So you took the plunge, you wrote your book! That’s awesome! And then you decided to forgo the traditional publishing route and went indie. Maybe your book is doing great in the digital world, but what if you want to see your book in print at your local bookstore? What if you want to tell people that yeah, they can just go down the street and pick up your awesome book at the same place they can buy all the other literary greats? Well, I am here to tell you how you might be able to go about that.

 

1. What Are The Store Policies?

Before you even think about pitching your book, you should know what you’re getting yourself into. Most bookstores have their policies on their website. If not there, you can call, or visit and ask.
So why are the policies important? Different stores have different business models and may handle indie books differently. For example, they may take indie books on consignment only, meaning that they will only pay you if your books sell. Also, some bookstores have reading fees. This covers the time it takes for employees of the store to read and then decide if your book is right for their store.

writing-1149962_640
Source: Pixabay

2. Marketing

The bookstore agreed to take your book! Congratulations! This doesn’t mean the work is over, though. Consider this a partnership. Your book is in their store, it’s time to pull your weight and raise awareness with your readers about where they can find your book. This does not mean you need to push your book in everyone’s faces. A tweet or a blog post about the bookstore can do wonders, and remember to include a link to the bookstore’s website to make it easier for your followers to find.

student-849825_640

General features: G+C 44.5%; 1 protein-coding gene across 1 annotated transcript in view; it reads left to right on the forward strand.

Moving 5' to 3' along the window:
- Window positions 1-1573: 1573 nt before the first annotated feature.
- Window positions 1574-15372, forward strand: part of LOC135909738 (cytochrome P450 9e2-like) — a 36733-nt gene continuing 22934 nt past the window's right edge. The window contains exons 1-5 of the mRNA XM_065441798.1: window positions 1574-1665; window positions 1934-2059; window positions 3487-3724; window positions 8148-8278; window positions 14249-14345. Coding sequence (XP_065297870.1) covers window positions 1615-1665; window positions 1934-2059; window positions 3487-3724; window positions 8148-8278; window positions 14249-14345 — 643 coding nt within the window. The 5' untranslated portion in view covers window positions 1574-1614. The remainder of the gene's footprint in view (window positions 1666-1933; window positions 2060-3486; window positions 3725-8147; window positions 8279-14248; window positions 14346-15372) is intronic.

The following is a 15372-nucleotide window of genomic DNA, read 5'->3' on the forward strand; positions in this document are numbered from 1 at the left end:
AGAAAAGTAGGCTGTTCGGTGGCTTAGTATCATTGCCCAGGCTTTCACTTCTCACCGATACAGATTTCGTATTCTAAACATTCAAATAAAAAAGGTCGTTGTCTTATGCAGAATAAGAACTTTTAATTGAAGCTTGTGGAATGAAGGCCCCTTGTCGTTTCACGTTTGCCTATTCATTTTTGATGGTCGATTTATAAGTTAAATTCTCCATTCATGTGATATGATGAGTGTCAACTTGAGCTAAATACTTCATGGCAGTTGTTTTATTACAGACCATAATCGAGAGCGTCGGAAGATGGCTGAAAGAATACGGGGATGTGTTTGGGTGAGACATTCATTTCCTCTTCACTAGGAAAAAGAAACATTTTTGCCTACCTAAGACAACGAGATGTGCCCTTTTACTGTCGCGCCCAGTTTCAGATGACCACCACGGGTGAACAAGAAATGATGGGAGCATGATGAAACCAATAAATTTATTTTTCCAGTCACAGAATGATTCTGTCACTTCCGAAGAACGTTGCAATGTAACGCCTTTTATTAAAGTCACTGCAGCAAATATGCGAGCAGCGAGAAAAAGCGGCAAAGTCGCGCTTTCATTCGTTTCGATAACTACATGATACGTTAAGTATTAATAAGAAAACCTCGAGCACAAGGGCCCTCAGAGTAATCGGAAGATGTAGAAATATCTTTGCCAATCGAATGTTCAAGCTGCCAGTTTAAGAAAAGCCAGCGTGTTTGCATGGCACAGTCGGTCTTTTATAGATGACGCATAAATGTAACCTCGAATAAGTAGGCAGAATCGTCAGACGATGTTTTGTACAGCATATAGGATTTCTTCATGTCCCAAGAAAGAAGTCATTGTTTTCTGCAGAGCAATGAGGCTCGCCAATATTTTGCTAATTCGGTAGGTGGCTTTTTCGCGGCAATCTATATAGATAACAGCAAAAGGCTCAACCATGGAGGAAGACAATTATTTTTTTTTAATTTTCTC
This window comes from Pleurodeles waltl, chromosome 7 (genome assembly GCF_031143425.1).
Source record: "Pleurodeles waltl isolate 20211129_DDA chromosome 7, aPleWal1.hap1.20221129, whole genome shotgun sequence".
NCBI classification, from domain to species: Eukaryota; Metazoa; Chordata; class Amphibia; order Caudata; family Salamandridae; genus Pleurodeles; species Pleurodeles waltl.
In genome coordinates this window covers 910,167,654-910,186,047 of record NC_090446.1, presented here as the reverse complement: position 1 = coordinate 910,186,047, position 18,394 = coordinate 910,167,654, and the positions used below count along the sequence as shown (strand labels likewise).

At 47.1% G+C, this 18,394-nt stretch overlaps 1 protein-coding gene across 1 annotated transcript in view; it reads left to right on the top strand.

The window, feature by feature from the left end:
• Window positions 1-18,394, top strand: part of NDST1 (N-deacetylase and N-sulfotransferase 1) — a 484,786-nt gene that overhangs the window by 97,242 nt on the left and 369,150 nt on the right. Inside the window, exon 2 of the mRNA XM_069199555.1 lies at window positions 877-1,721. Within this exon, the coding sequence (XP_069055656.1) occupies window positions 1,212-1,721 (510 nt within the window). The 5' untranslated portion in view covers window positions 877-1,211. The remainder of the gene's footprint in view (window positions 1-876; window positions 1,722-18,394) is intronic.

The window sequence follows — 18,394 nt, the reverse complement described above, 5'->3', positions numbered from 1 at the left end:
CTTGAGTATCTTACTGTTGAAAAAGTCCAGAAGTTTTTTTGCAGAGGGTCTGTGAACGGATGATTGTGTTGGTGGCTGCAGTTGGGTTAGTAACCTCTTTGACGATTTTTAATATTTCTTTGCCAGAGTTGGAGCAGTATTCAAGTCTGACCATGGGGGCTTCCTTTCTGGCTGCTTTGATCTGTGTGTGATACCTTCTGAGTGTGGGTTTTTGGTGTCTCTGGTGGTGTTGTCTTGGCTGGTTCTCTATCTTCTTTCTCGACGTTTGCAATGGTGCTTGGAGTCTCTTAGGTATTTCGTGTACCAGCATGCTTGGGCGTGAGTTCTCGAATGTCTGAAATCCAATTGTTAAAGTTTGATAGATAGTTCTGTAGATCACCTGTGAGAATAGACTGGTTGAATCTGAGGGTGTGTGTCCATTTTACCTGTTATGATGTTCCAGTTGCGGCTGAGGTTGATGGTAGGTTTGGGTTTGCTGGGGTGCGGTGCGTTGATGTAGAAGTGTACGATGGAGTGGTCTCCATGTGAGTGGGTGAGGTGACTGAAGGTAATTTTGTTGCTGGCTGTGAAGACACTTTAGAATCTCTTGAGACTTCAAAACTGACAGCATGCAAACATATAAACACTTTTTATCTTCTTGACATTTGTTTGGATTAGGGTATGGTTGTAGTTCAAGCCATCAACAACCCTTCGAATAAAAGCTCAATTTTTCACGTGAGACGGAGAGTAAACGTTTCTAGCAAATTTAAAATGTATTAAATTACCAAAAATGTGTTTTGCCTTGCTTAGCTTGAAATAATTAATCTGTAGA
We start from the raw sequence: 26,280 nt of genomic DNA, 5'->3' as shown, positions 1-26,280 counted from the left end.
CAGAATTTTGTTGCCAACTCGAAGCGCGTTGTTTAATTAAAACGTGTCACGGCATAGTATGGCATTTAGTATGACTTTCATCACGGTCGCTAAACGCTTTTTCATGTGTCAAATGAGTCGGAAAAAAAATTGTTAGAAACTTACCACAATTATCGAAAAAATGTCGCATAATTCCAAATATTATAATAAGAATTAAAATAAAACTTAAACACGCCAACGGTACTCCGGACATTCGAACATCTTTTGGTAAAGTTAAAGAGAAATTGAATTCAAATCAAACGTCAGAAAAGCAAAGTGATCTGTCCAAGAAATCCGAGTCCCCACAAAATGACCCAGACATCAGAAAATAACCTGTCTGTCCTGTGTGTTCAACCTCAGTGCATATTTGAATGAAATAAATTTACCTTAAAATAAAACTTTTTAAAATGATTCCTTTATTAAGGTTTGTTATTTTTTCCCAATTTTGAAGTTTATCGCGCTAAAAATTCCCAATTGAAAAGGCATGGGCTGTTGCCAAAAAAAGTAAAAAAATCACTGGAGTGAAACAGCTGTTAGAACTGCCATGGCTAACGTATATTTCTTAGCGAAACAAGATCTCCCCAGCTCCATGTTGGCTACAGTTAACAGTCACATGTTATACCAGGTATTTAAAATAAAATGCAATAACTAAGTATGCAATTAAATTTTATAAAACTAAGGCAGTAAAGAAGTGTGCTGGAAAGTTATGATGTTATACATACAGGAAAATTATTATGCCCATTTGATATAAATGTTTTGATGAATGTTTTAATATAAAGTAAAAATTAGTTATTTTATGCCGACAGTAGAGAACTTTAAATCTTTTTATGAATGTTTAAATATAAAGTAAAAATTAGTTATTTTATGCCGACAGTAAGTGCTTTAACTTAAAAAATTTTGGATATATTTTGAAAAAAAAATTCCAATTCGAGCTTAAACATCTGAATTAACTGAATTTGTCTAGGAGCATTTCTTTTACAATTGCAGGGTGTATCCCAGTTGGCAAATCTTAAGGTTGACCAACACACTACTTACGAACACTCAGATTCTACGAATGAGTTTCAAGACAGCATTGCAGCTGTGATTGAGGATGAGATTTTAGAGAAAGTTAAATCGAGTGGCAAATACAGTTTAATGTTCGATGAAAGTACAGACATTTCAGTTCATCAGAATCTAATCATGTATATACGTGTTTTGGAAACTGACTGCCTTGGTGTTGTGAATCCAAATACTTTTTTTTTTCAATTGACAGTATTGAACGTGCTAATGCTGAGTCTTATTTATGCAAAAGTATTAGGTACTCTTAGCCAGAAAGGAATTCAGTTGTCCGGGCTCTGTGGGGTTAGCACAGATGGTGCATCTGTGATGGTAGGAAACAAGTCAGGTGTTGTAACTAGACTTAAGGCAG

Source: Pixabay

3. If The Bookstore Is Holding An Event, Go To It.

Simple as that. And this does include events other than your own. Most local bookstores carry several local authors’ books. It’s a good idea to make yourself a part of that community even before your book is finished. Don’t forget that authors are almost always readers. Hang out at the events, talk about your favorite books and support your local authors. However, if you can’t attend events, remember to still check in with the bookstore occasionally.

The-Friend-Garden-Book-Signing-Event-1024x768
Source: The Friend Garden

4. The Booksellers Know Where To Put Your Book, Trust Them.

It’s their shop, and it’s their business to know what sections sell best. If you think you wrote a fantasy and they place it in romance, trust their judgment. After all, they want your book to sell too!

books-1245744_640
Source: Pixabay

5. Your Book Will Be Judged By Its Cover.

If you’re going to have your book printed, take the time to have a good quality cover designed. You want your book to look as good as any other book by any other publisher.
Grammar and spelling are also very important. Make your book as perfect as you possibly can before making it public (Though even the best authors will find at least one typo after their book is published, no matter how careful they were). Still, spend time and effort on making sure you really love your cover and that it stands out.

TheNightCircus
Source: Amazon

6. Don’t Give Away (Too Many) Free Copies.

One or two maybe, but don’t get carried away. For books to sell well, they usually need that initial spur of buyers right away. The best place to find those buyers are family and friends who are willing and able to support your work. This momentum really gets sales going.

FreeBooks
Source: IheartIntelligence

7. Make An Appointment.

Call ahead, make your appointment and get prepared. Chances are you’ll only have one chance to pitch your book. For this reason, many authors prepare pitches in advance. Why not just walk into the store unannounced during business hours you might ask? Because even if the bookseller is there, they could be too busy to give your book the attention it deserves. Plus making an appointment sets a tone of respect and professionalism, which can only help you in the end.

agenda-1928416_640
Source: Pixabay

8. Community

As hinted in #3, selling books locally is all about community. Many booksellers are eager for a local story; such as a true crime novel about something that happened nearby. But if your book isn’t a local story, that’s okay, you’re still a local author. You get to make the kind of connection with the bookstore, and with local readers, that you just can’t make online or in a bookstore halfway across the world.

books-985954_640
Source: Pixabay

Are you ready to sell your book? Go out and do it! You got this!

YouTube Channel: SelfPubSuccess

 

Featured image via We Like L.A.

h/t Digital Book World